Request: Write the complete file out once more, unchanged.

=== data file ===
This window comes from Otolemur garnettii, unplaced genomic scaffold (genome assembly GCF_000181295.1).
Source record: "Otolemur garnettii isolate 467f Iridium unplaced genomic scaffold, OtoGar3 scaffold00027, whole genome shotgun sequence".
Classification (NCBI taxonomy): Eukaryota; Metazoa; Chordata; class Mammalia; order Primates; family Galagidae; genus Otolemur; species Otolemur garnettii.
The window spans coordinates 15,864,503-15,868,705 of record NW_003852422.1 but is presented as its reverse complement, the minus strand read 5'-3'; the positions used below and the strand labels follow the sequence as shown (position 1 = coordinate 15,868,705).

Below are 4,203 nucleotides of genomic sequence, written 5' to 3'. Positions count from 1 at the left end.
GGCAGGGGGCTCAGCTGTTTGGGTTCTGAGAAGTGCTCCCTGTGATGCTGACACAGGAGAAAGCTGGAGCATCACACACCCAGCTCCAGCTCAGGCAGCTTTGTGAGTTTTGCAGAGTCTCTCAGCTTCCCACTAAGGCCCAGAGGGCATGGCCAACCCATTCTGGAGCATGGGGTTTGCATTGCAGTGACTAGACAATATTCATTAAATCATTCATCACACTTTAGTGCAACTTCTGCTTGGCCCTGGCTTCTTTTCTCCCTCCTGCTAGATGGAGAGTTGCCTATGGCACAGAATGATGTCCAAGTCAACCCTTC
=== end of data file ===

This window comes from Otolemur garnettii, unplaced genomic scaffold (genome assembly GCF_000181295.1).
Source record: "Otolemur garnettii isolate 467f Iridium unplaced genomic scaffold, OtoGar3 scaffold00027, whole genome shotgun sequence".
Classification (NCBI taxonomy): Eukaryota; Metazoa; Chordata; class Mammalia; order Primates; family Galagidae; genus Otolemur; species Otolemur garnettii.
The window spans coordinates 15,864,503-15,868,705 of record NW_003852422.1 but is presented as its reverse complement, the minus strand read 5'-3'; the positions used below and the strand labels follow the sequence as shown (position 1 = coordinate 15,868,705).

Below are 4,203 nucleotides of genomic sequence, written 5' to 3'. Positions count from 1 at the left end.
GGCAGGGGGCTCAGCTGTTTGGGTTCTGAGAAGTGCTCCCTGTGATGCTGACACAGGAGAAAGCTGGAGCATCACACACCCAGCTCCAGCTCAGGCAGCTTTGTGAGTTTTGCAGAGTCTCTCAGCTTCCCACTAAGGCCCAGAGGGCATGGCCAACCCATTCTGGAGCATGGGGTTTGCATTGCAGTGACTAGACAATATTCATTAAATCATTCATCACACTTTAGTGCAACTTCTGCTTGGCCCTGGCTTCTTTTCTCCCTCCTGCTAGATGGAGAGTTGCCTATGGCACAGAATGATGTCCAAGTCAACCCTTC